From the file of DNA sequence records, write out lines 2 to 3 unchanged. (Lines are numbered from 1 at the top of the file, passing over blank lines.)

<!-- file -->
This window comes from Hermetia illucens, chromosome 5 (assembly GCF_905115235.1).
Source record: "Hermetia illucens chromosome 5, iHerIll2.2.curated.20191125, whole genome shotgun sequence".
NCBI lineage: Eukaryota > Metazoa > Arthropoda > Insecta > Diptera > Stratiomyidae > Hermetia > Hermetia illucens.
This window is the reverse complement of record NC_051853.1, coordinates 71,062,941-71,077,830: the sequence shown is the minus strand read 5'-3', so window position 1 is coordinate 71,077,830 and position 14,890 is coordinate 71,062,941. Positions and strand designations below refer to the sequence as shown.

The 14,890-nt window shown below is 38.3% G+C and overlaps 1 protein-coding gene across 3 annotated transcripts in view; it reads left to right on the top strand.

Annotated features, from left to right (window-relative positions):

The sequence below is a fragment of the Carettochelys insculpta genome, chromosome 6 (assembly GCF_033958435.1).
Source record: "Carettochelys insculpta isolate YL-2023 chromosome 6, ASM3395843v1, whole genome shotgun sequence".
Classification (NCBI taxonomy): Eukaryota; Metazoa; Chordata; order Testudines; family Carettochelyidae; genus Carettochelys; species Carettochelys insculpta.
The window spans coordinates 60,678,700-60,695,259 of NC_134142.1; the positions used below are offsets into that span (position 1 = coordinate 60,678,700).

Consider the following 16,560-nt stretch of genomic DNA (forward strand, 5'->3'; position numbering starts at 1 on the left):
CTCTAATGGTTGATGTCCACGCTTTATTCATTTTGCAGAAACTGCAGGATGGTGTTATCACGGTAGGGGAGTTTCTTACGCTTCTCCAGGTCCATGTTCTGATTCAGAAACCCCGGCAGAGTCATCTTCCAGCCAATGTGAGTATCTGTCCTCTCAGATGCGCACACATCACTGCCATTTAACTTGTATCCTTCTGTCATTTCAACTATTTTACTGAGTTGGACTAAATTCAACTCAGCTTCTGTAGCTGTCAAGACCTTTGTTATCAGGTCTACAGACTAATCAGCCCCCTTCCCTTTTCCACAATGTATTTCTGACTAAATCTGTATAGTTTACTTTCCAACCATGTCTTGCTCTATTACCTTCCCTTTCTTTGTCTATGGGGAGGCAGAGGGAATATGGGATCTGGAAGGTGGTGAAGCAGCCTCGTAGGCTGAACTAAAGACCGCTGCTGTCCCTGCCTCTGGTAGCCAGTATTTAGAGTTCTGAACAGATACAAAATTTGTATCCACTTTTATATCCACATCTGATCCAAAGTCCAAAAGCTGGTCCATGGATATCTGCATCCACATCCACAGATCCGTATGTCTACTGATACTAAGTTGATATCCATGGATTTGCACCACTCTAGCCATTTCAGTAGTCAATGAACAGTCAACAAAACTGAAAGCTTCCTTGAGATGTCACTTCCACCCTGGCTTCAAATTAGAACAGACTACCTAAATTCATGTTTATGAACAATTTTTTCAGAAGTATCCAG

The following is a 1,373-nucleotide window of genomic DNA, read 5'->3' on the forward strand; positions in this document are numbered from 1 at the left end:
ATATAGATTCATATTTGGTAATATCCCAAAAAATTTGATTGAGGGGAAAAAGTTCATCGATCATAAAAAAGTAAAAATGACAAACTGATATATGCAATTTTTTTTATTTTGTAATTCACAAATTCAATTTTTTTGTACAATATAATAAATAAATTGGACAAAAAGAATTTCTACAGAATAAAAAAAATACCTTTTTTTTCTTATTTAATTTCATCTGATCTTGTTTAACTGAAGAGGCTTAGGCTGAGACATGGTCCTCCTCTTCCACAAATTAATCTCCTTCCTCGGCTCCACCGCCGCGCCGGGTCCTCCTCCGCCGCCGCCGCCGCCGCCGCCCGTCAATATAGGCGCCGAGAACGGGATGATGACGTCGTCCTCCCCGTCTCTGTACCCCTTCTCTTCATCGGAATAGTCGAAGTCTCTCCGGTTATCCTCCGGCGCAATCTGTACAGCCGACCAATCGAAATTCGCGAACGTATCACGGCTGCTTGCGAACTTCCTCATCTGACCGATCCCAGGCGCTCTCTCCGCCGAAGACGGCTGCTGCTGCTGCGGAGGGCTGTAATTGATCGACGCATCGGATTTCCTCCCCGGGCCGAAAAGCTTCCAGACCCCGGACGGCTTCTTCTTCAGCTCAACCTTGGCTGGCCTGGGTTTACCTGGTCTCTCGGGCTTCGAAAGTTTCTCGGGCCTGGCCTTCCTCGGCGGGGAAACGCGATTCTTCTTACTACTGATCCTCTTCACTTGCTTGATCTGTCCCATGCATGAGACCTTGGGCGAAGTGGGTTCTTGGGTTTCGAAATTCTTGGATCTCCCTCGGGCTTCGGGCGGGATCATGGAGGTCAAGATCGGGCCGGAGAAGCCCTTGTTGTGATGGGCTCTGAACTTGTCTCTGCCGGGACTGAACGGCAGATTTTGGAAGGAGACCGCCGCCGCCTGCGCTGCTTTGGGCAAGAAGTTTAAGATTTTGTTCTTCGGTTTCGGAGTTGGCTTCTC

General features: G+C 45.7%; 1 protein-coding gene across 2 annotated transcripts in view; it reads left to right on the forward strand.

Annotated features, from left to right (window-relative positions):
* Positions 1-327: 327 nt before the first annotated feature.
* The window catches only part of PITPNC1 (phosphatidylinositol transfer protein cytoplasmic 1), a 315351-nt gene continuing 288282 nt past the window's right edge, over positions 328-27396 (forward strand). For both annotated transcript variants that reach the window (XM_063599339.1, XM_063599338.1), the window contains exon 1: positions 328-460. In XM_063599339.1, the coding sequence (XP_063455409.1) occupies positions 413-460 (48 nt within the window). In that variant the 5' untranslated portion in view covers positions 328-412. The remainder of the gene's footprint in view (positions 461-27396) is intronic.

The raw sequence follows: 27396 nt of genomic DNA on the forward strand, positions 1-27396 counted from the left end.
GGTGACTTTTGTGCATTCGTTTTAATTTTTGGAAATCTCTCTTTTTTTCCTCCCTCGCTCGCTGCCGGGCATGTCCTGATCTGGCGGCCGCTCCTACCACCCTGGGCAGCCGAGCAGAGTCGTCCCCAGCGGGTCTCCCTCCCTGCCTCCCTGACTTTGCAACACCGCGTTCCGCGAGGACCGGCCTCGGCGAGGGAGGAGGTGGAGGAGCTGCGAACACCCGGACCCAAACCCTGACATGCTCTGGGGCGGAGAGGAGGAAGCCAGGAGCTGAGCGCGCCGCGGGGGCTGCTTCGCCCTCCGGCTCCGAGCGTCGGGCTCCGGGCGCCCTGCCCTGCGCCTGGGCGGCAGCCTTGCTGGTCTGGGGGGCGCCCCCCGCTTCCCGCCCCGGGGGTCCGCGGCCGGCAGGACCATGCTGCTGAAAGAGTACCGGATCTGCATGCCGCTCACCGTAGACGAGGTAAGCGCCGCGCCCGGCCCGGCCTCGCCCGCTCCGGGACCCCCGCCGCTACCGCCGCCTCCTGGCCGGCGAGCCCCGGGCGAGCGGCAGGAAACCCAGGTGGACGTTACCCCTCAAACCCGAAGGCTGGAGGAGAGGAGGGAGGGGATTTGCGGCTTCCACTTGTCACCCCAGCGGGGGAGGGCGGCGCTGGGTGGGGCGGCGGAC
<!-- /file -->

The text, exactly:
Source record: "Hermetia illucens chromosome 5, iHerIll2.2.curated.20191125, whole genome shotgun sequence".
NCBI lineage: Eukaryota > Metazoa > Arthropoda > Insecta > Diptera > Stratiomyidae > Hermetia > Hermetia illucens.